Why freelancers should send professional invoices
As a professional freelancer, you bring your experience, unique skills, and knowledge to every project you complete for your clients - from writing to design. That means you need to have clear, organized invoices that include enough detail to highlight the great work you have provided, as well as show your clients the advantage of working with you.
Your invoice works double duty as a reminder of your outstanding work so your clients will call you again, as well as refer you to their business associates and friends.
An orderly, well-designed invoice also instills confidence and credibility in your reputation and personal brand. You are an expert in your field – make sure your invoice reflects your skill and professionalism.
Many other templates are available for download on our site. View our complete template collection.
Once you've downloaded your free invoice template, you'll need to customize it to fit your specific business. Here are the 10 key things to include on your invoice:
- Title and Description: Name the project and briefly describe what type of work your client is being invoiced for.
- Company Details: Add your company name, address, phone number, and logo to the top-right corner.
- Customer Details: Under "Bill To", add your customer's name, address, and contact information.
- Invoice Number: Include a unique invoice number to help you track down this invoice in the future. You can format this based on sequence and customer. For example, if you're sending your very first customer their first invoice, the invoice number could be 001-001.
- Dates: Include the date when your invoice has been issued and the date when payment is due.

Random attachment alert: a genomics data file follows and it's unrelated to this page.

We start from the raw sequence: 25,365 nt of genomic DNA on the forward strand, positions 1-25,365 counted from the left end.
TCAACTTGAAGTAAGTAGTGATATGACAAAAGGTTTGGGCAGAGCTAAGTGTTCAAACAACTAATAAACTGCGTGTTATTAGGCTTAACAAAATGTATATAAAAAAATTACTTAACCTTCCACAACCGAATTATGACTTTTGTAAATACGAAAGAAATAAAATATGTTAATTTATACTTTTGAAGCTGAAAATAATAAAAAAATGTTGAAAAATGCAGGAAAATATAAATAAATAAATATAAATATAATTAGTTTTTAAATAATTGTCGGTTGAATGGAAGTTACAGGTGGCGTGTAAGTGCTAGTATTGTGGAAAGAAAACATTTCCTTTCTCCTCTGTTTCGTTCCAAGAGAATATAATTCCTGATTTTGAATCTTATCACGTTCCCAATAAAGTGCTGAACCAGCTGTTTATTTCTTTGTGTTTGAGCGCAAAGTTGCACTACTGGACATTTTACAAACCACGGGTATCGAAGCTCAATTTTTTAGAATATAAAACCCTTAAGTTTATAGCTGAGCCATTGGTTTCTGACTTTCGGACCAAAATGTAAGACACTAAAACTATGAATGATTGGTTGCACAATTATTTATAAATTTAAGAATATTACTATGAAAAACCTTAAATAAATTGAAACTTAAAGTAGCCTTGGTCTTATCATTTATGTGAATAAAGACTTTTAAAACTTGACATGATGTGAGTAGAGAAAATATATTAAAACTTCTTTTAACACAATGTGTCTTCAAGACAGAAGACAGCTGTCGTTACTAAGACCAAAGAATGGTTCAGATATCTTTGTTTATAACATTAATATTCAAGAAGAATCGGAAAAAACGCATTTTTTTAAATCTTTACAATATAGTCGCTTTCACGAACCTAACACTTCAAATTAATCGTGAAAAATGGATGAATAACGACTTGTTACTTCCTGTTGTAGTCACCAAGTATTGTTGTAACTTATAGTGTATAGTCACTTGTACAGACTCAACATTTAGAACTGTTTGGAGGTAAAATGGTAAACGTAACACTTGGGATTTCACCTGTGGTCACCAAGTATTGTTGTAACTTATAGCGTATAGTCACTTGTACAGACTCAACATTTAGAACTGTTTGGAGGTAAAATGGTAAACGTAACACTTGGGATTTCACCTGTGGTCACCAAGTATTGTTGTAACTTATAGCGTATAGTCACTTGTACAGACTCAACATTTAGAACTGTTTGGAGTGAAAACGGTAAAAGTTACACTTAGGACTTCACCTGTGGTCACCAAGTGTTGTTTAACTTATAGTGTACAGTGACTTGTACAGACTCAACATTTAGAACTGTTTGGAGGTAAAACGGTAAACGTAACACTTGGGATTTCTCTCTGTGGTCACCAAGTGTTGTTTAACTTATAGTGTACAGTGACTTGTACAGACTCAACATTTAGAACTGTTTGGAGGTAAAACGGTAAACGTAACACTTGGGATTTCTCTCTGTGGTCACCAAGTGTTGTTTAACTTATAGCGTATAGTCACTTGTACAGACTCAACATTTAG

- Line Item: Add individual line items for each unique good or service you provided. For each line item, include a brief description, quantity, individual unit price, and total price.
- Subtotal: Add up the subtotal of your goods or services, before tax has been applied.
- Tax: Indicate the tax rate applied to the subtotal. This is legally required to provide on invoices, and your rate may differ depending on where you run your business.
- Total: Outline the total amount due from the customer, after tax.
- Notes: Include any additional info your customer should know, including terms of service and payment terms (for example, payments are due 30 days after the invoice has been issued).
- Look through our great selection of freelancer invoice templates in different designs and colors, and pick the one you like best in the format you usually use – such as Word, Excel, PDF, Google Docs, or Google Sheets
- Download the invoice template. It’s fast and it’s free!
- Add your freelance business name, address, phone number, and email address
- Insert your beautifully designed freelance business logo, along with your website, and any graphics you use to represent your business
- Add in your client’s name and contact information
- Generate a unique invoice number and add it to the template
- Include the date of the invoice and the payment due date
- List the freelance work you’ve done, and the price for each portion based on your hourly or flat rate
- Add lines to include any extra charges, such as travel, or overnight or rush jobs
- If you are including a discount for a regular or agency client, or to encourage future work from a first-time client, add a line explaining the discount so your client knows they are getting an extremely good price for your expert freelance services
- Calculate the price, including applicable tax, and enter the total
- Include your payment terms, such as the methods of payment you accept
- Make sure you add a personal note at the end, such as a thank you, or to tell your client how much you enjoyed working with them. After all, it’s your personal touch that sets you apart from the competition in your field!
- Save a copy of the invoice – and give it to your client!
When is the right time to send an invoice to your freelance clients?
The right time to send an invoice varies with the type of freelance services you provide. Some freelancers wait to send an invoice at the end of a job or project.
As an independent business owner, you need to keep the revenue coming in, so many freelancers ask for payment up front, or for a percentage of the estimated cost up front, if the project will span many weeks and involve a lot of materials or supplies.
Whatever payment time period you choose, make sure it’s clearly noted on each invoice, and clarify what portion of the final ‘cost’ has been paid to date.